Why should sight and not smell or taste always be used to study a city? The alfajor biscuits, the torta alajú dessert and the mantecado de Laujar cake say as much about Granada as the tiling or the Moorish arch; and the marzipan of Toledo with its monstrous garb of plums and pearls of anise, invented by a cook of Charles V, expresses the Germanism of the emperor more sharply than his red chin. While a cathedral remains imbedded in its time, its profile crumbling, eternal without being able to take a step to the next day, a song suddenly jumps from its time to ours, alive and trembling like a frog, with its recent joy or melancholy, verifying identical prodigy like the seed that blooms when leaving Pharaoh’s tomb. So, let us hear the city of Granada.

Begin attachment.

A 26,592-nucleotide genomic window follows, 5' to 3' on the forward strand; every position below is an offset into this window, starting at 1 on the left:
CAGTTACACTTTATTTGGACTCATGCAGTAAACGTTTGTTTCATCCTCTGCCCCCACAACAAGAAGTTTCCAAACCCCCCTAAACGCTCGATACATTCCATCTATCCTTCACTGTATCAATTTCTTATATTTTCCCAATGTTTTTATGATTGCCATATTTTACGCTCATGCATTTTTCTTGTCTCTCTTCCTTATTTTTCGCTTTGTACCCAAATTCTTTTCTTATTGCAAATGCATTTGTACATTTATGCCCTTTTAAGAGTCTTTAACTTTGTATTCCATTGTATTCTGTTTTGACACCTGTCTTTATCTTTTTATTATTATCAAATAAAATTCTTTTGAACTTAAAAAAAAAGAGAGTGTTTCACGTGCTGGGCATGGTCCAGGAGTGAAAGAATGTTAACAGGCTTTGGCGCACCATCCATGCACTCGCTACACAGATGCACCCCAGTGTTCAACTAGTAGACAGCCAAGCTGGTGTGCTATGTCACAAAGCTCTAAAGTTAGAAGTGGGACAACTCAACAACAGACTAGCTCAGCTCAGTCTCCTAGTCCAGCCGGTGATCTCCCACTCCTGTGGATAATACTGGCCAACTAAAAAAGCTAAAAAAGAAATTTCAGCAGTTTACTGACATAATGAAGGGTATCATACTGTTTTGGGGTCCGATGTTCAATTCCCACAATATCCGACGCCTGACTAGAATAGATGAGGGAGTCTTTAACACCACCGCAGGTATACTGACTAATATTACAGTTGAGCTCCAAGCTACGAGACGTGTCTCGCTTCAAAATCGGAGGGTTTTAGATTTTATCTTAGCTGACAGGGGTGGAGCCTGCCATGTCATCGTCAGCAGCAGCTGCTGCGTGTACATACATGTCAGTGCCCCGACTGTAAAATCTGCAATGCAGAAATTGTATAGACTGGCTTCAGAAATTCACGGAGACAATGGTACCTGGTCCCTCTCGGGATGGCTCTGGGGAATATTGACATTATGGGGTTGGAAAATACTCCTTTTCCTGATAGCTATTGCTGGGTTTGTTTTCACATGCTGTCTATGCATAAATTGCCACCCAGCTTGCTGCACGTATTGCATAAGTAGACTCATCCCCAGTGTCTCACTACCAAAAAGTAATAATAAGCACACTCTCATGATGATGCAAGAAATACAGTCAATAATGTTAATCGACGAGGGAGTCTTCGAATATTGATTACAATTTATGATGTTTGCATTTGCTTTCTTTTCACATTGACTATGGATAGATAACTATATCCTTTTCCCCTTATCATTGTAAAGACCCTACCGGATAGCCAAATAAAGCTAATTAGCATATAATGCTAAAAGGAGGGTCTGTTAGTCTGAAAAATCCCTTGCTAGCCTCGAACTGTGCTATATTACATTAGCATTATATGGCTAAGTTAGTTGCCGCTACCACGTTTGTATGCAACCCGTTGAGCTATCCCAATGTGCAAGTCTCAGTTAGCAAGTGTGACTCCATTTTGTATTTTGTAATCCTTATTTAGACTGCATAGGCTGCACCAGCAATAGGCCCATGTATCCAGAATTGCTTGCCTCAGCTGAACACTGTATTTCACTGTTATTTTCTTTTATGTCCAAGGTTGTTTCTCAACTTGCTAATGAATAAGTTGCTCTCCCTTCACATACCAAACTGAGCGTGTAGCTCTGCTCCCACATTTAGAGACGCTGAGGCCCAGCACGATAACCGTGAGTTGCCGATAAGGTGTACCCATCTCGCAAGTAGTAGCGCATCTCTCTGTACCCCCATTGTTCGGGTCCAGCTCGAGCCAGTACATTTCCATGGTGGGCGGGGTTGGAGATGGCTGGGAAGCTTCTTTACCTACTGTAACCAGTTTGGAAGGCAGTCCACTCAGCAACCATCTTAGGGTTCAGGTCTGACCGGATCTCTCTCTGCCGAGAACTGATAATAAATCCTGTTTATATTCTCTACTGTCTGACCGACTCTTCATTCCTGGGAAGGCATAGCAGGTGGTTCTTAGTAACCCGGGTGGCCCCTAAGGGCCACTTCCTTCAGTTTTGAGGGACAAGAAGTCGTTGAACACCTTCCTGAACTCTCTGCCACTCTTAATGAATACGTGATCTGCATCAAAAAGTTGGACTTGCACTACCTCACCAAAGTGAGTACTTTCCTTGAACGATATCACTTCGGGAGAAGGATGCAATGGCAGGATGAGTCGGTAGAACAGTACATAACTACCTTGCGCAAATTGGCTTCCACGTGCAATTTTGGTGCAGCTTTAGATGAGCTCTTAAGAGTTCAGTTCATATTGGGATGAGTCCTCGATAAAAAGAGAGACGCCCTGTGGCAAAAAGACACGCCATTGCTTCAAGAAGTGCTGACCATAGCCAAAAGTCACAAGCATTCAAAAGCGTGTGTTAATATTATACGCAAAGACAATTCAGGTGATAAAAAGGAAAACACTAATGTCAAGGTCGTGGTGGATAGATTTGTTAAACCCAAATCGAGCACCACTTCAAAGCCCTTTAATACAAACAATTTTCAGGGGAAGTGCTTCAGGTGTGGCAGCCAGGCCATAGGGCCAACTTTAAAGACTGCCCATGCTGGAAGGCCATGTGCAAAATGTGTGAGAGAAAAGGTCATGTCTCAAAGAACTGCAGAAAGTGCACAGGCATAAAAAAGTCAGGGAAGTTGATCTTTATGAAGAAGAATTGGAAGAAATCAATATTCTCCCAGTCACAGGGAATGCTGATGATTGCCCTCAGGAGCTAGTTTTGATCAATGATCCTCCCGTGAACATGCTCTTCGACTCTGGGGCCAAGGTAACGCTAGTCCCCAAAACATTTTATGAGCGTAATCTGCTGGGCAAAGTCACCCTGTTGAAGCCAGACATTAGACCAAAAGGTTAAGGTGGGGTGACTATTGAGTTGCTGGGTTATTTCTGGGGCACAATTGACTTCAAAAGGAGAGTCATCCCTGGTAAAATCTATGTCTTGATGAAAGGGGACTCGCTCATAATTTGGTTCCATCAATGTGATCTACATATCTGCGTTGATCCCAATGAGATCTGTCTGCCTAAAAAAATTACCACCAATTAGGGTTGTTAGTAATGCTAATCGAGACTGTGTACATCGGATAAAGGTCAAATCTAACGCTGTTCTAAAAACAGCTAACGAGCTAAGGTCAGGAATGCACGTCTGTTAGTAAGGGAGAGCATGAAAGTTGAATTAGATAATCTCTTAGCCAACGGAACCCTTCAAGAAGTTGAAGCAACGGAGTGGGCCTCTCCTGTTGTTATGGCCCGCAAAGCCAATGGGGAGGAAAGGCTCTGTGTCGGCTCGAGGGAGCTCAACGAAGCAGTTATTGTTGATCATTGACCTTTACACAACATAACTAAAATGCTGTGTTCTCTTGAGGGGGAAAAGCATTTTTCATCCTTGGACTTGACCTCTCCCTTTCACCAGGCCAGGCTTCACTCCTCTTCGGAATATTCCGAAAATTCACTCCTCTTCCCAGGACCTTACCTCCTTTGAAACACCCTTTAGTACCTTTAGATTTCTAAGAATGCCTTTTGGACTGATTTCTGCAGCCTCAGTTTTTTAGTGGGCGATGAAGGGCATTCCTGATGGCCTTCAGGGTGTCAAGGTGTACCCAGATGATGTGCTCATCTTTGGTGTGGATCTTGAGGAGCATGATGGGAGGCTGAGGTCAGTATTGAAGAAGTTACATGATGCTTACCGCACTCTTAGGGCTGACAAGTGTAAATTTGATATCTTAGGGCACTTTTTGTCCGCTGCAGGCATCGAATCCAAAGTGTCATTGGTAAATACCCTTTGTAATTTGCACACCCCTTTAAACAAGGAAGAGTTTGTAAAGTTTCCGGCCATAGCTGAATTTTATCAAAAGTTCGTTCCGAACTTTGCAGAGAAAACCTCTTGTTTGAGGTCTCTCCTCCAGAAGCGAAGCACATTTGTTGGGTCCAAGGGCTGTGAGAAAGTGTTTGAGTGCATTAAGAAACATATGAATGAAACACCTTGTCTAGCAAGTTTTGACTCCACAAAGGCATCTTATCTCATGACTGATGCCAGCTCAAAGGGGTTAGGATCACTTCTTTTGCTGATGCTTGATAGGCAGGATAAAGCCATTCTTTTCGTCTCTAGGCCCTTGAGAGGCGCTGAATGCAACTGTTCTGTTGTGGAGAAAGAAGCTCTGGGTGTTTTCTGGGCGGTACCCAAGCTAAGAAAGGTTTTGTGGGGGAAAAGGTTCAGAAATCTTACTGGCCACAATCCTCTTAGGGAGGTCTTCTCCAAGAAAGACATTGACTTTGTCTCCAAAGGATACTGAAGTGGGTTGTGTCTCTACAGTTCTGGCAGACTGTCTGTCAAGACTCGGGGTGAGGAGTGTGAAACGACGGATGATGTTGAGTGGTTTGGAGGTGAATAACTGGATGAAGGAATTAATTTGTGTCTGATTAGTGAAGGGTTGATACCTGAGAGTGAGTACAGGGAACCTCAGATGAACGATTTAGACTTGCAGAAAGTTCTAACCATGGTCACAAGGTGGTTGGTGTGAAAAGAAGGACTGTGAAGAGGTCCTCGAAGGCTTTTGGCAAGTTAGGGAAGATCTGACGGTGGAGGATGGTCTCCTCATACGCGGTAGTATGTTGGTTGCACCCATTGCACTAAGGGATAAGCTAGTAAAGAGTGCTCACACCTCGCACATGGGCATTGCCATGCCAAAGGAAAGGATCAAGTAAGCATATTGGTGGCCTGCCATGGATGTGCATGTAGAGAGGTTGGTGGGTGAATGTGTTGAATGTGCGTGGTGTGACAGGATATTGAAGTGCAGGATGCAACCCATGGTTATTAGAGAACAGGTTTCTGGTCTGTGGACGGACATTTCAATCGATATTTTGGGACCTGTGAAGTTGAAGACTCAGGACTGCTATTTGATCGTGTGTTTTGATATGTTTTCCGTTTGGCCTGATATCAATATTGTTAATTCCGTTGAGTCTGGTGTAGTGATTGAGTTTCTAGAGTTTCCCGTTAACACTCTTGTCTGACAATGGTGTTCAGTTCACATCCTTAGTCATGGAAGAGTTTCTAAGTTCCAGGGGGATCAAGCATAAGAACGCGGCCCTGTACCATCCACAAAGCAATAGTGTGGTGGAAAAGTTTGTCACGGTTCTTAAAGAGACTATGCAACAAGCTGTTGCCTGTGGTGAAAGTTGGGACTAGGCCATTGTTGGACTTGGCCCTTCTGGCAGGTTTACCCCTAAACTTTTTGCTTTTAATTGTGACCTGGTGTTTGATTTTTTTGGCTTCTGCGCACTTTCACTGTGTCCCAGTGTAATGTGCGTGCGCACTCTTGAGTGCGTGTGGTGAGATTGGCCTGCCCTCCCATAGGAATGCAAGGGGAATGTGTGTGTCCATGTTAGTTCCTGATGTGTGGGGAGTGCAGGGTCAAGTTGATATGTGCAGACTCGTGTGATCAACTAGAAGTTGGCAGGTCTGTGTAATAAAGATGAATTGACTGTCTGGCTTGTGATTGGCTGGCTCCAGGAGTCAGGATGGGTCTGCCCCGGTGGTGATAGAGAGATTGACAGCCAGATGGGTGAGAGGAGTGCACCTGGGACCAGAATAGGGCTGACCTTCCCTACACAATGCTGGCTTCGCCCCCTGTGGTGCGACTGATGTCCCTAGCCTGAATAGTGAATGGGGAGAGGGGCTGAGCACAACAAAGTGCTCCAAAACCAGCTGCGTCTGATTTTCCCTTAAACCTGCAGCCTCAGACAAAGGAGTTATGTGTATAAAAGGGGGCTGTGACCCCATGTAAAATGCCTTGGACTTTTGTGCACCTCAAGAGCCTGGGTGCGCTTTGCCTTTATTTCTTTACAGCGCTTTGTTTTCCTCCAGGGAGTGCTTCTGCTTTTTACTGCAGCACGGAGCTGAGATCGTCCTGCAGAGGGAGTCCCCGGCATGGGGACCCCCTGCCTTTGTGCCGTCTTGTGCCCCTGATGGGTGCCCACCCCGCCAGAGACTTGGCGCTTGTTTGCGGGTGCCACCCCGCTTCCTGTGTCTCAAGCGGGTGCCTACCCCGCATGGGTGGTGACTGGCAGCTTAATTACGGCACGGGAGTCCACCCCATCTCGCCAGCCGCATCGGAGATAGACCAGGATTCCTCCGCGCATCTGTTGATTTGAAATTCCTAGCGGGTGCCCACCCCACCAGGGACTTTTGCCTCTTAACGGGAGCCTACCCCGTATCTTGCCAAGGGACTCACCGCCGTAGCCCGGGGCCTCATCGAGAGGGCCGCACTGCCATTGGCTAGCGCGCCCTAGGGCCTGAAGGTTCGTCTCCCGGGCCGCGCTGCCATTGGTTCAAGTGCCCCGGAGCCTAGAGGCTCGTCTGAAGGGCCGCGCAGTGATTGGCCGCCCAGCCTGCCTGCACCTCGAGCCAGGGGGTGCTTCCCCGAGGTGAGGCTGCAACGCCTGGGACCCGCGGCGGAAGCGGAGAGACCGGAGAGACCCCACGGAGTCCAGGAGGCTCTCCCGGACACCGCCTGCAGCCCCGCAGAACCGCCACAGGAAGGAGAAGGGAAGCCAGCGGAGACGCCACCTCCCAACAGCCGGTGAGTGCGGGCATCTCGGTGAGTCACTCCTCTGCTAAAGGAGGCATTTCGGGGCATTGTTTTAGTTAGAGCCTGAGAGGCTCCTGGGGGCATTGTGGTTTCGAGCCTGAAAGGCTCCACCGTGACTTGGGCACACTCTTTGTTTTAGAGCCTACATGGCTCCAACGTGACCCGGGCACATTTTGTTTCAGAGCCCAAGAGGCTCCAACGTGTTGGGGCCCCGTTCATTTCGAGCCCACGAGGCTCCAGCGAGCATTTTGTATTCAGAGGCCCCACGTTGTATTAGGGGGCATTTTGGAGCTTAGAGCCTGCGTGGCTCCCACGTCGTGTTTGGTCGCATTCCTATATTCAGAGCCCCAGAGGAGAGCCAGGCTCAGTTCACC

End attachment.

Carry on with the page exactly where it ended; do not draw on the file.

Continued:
Granada has two rivers, eighty bell towers, four thousand irrigation channels, fifty fountains, a thousand and one pumps and one hundred thousand inhabitants. It has a factory for making guitars and mandolins, a store where they sell pianos and accordions and harmonicas and above all drums. It has two promenades to sing, the Salón and the Alhambra, and one to cry, the Alameda de los Tristes, a true apex of all European romanticism, and it has a legion of pyrotechnicians who build noise towers with an art similar to the Patio de los Leones (Lions’ Patio), which must irritate the square water of the ponds.